Kappelman shrugs off the controversy, noting he is a trained geologist, and that study co-author Lawrence Todd has worked extensively on the bones of bison driven off cliffs by prehistoric hunters.
“Between Larry and me, we have 80 years of experience of looking at bones,” says Kappelman. “We know what broken bones look like. We’re not clinicians, but this subset of fractures cannot be explained by geological processes. We looked at being trampled by, say, an elephant. But nothing we looked at explained these injuries.”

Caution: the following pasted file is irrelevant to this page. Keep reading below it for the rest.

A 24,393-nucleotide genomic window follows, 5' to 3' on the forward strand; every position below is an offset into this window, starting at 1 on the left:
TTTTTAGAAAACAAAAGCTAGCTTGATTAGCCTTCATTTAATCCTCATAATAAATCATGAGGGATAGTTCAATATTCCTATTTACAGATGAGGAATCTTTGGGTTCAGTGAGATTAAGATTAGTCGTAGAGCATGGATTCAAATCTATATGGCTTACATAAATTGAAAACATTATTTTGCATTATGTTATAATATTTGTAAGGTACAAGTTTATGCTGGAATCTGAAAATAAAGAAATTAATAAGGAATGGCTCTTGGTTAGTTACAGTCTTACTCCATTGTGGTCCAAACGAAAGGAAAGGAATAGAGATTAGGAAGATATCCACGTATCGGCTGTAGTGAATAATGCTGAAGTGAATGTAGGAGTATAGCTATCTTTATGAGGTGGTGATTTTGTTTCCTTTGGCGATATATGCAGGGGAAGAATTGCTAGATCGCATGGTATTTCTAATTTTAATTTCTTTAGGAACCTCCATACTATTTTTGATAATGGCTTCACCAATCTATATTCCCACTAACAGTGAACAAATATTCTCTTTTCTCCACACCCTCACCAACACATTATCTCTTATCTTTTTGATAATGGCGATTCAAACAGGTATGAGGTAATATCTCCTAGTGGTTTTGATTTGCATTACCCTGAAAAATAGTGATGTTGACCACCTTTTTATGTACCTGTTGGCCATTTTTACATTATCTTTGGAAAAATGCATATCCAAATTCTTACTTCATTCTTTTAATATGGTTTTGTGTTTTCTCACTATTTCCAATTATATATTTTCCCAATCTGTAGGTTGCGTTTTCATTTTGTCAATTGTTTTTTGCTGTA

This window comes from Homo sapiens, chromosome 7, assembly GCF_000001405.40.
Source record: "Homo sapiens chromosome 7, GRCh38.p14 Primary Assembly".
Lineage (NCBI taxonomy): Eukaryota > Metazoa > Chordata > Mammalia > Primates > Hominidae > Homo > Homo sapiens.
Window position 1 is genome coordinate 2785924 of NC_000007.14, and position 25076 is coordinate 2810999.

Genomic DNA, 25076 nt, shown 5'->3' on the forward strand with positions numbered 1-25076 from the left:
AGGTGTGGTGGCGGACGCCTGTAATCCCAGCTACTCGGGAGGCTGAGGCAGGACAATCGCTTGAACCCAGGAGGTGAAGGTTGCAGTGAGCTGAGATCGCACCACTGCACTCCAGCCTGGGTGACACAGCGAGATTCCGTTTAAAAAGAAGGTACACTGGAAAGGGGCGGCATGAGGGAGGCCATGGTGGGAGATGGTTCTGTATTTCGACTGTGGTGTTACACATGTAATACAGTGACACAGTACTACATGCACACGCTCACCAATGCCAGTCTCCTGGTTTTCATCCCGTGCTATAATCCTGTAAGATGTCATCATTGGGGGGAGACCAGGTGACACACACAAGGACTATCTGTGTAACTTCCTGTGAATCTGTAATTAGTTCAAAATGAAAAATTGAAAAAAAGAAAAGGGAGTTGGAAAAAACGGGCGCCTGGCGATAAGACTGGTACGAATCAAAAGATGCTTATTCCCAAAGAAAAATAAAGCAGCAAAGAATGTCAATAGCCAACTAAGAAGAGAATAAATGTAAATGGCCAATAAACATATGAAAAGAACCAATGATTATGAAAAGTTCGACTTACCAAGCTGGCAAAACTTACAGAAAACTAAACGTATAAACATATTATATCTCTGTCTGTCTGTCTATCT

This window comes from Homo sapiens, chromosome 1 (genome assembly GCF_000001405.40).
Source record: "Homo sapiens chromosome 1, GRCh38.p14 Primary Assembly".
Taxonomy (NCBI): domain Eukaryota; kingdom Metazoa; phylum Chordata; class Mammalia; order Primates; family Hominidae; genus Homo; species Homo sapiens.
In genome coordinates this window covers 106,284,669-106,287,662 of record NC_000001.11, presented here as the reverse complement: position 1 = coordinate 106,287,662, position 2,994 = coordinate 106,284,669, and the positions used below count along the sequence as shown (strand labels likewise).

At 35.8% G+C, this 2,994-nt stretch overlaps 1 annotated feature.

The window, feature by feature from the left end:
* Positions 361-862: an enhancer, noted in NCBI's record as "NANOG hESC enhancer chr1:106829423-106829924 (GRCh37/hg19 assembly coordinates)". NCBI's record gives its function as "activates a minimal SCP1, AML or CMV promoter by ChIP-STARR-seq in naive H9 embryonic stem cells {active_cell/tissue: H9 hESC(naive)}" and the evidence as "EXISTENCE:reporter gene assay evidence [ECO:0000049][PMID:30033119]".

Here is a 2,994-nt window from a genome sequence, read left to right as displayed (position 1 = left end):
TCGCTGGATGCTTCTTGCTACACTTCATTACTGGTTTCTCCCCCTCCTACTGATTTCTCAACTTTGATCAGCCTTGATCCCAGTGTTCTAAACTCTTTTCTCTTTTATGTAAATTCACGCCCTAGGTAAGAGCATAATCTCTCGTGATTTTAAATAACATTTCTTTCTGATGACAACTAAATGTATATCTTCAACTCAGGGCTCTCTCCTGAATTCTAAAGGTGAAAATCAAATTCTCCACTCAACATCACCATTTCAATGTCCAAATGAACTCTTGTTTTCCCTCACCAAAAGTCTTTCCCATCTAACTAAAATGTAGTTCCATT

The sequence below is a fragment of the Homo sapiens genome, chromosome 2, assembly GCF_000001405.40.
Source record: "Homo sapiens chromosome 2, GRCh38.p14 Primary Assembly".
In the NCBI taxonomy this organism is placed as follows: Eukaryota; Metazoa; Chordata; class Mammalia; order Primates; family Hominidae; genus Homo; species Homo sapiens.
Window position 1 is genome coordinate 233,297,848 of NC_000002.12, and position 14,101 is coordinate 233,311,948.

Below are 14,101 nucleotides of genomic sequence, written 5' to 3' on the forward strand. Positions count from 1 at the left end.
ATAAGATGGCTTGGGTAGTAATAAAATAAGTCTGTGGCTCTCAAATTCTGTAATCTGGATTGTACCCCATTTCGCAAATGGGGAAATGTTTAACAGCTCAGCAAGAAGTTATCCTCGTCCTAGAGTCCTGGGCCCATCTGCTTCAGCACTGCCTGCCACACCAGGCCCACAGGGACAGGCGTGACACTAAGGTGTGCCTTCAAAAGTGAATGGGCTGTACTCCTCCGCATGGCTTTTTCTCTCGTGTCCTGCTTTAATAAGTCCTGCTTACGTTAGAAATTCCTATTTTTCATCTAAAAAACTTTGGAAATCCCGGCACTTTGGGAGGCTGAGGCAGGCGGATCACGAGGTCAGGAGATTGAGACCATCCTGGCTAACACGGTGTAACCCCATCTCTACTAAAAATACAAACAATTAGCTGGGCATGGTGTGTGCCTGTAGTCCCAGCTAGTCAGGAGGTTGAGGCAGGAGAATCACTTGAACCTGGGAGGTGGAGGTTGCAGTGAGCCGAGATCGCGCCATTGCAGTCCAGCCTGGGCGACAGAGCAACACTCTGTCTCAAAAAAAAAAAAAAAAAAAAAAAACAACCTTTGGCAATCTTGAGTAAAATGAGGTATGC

Harvard University evolutionary biologist Daniel Lieberman, who was not involved in the study, called it a “creative analysis” and saw the team’s conclusions as reasonable.
“The fact is that Lucy has all kinds of adaptations both for walking upright and for being arboreal,” says Lieberman. “The findings tell us one thing: She spent time in trees. In eastern Africa, if you want to sleep somewhere at night, and you don’t have fire and you don’t have weapons, you’d probably want to climb a tree to stay safe.”